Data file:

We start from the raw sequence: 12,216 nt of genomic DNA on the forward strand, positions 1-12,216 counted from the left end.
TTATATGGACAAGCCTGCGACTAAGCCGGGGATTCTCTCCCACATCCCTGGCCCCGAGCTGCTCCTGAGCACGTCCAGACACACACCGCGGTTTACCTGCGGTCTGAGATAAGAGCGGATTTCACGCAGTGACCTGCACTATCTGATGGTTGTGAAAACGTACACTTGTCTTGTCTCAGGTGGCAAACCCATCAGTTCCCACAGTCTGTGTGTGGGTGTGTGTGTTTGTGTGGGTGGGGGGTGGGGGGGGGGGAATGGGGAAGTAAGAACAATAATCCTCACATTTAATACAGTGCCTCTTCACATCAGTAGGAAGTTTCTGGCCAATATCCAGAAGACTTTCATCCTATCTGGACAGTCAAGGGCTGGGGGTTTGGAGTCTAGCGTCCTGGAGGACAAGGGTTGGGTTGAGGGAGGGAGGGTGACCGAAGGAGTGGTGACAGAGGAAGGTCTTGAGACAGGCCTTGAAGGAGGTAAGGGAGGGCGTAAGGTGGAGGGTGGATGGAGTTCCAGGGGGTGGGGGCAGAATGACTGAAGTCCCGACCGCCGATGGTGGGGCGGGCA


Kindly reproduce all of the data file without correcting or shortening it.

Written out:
We start from the raw sequence: 12,216 nt of genomic DNA on the forward strand, positions 1-12,216 counted from the left end.
TTATATGGACAAGCCTGCGACTAAGCCGGGGATTCTCTCCCACATCCCTGGCCCCGAGCTGCTCCTGAGCACGTCCAGACACACACCGCGGTTTACCTGCGGTCTGAGATAAGAGCGGATTTCACGCAGTGACCTGCACTATCTGATGGTTGTGAAAACGTACACTTGTCTTGTCTCAGGTGGCAAACCCATCAGTTCCCACAGTCTGTGTGTGGGTGTGTGTGTTTGTGTGGGTGGGGGGTGGGGGGGGGGGAATGGGGAAGTAAGAACAATAATCCTCACATTTAATACAGTGCCTCTTCACATCAGTAGGAAGTTTCTGGCCAATATCCAGAAGACTTTCATCCTATCTGGACAGTCAAGGGCTGGGGGTTTGGAGTCTAGCGTCCTGGAGGACAAGGGTTGGGTTGAGGGAGGGAGGGTGACCGAAGGAGTGGTGACAGAGGAAGGTCTTGAGACAGGCCTTGAAGGAGGTAAGGGAGGGCGTAAGGTGGAGGGTGGATGGAGTTCCAGGGGGTGGGGGCAGAATGACTGAAGTCCCGACCGCCGATGGTGGGGCGGGCA